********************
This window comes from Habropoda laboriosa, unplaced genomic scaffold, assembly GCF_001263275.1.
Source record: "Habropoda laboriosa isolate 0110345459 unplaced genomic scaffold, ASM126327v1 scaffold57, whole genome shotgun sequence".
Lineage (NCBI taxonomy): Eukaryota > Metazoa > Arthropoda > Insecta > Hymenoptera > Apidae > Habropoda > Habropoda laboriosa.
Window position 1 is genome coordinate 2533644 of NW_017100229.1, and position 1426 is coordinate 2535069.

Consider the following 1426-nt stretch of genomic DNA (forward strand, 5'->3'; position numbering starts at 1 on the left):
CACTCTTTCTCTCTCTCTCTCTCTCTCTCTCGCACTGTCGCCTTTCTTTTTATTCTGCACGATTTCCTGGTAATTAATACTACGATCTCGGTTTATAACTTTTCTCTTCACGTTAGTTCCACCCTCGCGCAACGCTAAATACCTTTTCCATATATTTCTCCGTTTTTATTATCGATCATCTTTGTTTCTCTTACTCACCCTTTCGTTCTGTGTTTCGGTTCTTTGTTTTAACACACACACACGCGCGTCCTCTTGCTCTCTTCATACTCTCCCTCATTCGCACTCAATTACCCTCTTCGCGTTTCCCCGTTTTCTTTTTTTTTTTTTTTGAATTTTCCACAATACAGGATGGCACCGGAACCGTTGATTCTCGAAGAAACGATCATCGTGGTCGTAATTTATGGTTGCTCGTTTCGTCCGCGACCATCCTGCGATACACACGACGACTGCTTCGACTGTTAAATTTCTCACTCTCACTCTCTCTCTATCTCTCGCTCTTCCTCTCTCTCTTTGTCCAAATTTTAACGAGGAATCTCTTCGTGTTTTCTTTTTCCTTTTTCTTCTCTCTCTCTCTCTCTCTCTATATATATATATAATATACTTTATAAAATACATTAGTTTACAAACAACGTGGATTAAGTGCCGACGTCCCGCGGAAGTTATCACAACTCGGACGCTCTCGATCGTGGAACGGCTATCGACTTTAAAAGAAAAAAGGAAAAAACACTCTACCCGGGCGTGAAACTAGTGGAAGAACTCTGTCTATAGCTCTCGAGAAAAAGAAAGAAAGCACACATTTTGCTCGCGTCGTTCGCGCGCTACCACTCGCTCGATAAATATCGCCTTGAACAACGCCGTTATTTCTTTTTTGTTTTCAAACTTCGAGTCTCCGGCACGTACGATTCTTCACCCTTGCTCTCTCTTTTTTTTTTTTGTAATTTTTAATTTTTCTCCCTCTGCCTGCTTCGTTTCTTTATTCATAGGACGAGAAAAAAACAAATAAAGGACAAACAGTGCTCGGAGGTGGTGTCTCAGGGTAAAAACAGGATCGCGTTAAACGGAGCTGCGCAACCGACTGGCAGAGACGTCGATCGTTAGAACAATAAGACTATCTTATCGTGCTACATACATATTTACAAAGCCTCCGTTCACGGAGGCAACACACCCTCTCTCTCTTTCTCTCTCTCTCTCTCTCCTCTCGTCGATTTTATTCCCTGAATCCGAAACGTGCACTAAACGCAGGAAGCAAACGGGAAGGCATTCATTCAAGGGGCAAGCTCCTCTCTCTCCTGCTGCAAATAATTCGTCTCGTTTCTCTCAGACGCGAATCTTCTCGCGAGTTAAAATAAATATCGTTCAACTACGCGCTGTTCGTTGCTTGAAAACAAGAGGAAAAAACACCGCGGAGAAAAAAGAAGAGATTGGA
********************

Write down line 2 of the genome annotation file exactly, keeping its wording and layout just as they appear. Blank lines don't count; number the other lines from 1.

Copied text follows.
Source record: "Habropoda laboriosa isolate 0110345459 unplaced genomic scaffold, ASM126327v1 scaffold57, whole genome shotgun sequence".